Call the Midwife: 4 ways modern midwifery is different than the TV show
By Misty Molina, CNM, ARNP
Like some of you, I’m a fan of the PBS show “Call the Midwife.” For those of you who haven’t watched it, this drama set in London follows new midwife graduates in the 1950s and 60s — and its funny, dramatic and always colorful plots have attracted a legion of followers.
I’m also happy to report much has changed in our world in the last 50-plus years. In fact, so much has changed that PBS and Detroit Public Television partnered recently with some midwives to discuss their role in modern childbirth and exactly what has changed.
To save you some surfing, I’ll provide — commercial free — what I think are the top four differences between the show’s portrayal and what actually happens today, right here at MultiCare.
1. We don’t just deliver babies. Historically — and this dates back to London — midwives went to a nursing school and were trained to deliver babies at home (more on home births later).
Today, Certified Nurse-Midwives are registered nurses first. We also have advanced training, either a master’s or doctorate degree, and this includes a much broader array of schooling.
Our training, both classroom and clinical rotations, covers a full spectrum of normal women’s health issues from puberty to menopause and everything in between. We prescribe birth control and other medications, do annual exams, deliver babies, help guide you through menopause and more.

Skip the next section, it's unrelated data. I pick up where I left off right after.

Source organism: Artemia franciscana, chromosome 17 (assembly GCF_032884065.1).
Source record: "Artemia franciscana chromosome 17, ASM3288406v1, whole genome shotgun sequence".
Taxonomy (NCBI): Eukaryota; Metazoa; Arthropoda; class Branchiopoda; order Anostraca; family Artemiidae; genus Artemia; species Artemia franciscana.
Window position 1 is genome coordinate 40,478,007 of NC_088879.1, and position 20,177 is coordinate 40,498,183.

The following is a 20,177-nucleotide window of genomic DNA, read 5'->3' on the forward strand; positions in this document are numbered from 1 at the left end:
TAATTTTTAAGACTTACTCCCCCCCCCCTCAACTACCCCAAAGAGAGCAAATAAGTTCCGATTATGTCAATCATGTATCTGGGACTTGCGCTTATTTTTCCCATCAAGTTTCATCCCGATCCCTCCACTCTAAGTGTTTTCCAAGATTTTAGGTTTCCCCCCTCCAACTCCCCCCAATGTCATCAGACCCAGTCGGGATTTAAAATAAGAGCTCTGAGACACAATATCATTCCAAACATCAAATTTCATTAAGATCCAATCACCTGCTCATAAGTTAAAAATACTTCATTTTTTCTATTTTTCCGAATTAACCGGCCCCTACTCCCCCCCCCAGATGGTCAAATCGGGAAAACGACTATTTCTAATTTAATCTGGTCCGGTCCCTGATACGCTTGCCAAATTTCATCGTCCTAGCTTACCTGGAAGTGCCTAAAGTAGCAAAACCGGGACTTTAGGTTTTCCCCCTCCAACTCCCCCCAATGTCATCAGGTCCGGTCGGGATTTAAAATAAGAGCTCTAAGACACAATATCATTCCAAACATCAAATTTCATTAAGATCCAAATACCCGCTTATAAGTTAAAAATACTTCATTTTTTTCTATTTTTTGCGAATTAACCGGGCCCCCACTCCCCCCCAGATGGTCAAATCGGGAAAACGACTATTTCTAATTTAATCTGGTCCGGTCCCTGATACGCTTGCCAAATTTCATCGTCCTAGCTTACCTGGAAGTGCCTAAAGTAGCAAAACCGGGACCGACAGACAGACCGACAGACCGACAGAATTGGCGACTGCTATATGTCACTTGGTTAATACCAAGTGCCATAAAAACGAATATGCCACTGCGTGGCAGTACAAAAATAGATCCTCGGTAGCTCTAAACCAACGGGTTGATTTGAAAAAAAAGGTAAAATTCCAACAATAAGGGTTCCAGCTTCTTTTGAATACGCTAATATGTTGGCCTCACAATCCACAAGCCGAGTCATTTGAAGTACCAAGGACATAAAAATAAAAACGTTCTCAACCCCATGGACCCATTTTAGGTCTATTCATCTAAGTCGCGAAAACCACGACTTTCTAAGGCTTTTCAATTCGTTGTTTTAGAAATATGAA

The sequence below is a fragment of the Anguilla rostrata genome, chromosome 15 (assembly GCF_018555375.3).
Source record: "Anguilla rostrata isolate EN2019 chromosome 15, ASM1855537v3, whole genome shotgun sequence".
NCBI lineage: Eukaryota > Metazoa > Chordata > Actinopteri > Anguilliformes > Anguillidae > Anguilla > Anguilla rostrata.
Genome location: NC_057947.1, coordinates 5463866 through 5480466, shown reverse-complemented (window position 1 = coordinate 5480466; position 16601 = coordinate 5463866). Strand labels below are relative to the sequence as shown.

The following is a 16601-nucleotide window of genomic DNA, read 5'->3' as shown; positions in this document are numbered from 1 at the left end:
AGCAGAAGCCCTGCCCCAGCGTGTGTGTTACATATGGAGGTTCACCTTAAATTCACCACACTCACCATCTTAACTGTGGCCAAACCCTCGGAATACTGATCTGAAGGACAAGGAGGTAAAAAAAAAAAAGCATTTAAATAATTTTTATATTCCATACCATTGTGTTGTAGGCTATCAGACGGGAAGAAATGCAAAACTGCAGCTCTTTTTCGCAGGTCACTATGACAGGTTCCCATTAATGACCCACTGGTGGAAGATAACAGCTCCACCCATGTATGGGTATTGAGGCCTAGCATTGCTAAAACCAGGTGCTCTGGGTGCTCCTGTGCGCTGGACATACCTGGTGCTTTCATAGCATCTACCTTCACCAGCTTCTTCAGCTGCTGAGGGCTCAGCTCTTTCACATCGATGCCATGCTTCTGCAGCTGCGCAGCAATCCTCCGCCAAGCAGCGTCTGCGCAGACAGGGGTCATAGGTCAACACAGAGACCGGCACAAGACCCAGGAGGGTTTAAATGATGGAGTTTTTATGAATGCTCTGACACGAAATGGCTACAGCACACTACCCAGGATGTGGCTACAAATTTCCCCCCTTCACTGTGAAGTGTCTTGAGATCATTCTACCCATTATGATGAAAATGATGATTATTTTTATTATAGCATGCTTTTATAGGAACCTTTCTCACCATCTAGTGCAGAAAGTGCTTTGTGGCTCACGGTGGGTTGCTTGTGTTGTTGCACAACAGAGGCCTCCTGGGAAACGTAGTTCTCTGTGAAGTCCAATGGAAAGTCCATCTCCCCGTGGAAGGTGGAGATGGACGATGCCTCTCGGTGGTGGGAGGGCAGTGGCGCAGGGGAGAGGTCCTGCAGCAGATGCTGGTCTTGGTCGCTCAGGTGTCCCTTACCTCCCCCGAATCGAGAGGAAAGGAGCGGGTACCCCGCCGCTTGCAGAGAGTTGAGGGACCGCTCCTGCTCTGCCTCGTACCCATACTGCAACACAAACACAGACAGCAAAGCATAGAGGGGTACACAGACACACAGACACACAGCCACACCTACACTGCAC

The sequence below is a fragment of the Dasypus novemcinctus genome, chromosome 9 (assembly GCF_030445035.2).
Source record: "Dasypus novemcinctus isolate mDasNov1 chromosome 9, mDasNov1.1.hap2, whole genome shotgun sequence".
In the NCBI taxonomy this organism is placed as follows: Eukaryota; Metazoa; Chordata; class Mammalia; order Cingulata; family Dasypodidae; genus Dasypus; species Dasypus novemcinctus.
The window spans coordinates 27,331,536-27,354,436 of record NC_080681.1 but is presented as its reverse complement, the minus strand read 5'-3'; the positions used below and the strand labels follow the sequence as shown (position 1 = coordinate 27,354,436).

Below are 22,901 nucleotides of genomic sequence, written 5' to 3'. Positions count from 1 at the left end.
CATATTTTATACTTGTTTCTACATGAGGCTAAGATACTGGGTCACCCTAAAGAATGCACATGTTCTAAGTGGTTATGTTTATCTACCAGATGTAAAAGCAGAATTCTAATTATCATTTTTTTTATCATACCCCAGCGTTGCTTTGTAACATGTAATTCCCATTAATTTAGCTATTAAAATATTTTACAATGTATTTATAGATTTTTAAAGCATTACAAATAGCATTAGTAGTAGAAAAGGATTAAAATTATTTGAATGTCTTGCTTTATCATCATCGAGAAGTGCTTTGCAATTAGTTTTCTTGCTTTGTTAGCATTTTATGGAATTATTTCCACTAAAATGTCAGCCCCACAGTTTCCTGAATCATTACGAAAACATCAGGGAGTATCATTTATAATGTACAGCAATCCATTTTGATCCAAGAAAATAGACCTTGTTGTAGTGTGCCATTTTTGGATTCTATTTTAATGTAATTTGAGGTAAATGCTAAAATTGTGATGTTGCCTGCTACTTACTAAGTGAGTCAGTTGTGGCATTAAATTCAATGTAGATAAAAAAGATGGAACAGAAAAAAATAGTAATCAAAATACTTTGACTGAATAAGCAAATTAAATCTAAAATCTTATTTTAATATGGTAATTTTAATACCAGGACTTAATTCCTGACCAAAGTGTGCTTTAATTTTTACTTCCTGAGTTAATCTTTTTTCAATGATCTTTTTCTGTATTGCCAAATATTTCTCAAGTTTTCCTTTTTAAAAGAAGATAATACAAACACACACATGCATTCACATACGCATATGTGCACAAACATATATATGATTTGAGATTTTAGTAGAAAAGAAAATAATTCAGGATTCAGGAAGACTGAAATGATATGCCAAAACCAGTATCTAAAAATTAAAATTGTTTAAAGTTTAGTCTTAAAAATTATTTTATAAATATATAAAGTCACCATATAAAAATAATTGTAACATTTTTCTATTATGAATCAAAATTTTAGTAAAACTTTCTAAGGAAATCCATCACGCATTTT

We generally work independent of physicians and refer to them just as any other primary care provider refers to a specialist when medically needed.
2. We deliver in hospitals. While some midwives deliver in homes or other settings, MultiCare’s Certified Nurse-Midwives deliver in the hospital. We believe this gives you the best of both worlds — a supportive caregiver, highly trained in normal deliveries (which most deliveries are) with the excellent back-up of a hospital and other support services.
3. Our approach and our philosophy influences everything we do. Midwives view childbirth and menopause, for example, as normal parts of a woman’s life. Our approach is to collaborate with you, listen to you and educate you — the why behind the what. This takes more time, and we are able to schedule appointment times accordingly.
It’s also the reason many of us chose to become midwives — we want this type of setting and love to work with women in a more holistic manner.
4. Our popularity is growing … and it’s not because of the PBS show! Some of us attribute the growing popularity of midwives to the birth of feminism in the 1960s and 70s. This certainly has contributed to many women seeking out midwives.
I also see a quiet movement among women, friend to friend, sister to sister, colleague to colleague, who visit a midwife, appreciate our philosophy and tell other women about us as a result.
In the end, I want to emphasize this: If you call a MultiCare midwife, you can be assured your experience will be much different than the PBS show. Fun and moving stories aside, that’s a good thing for you.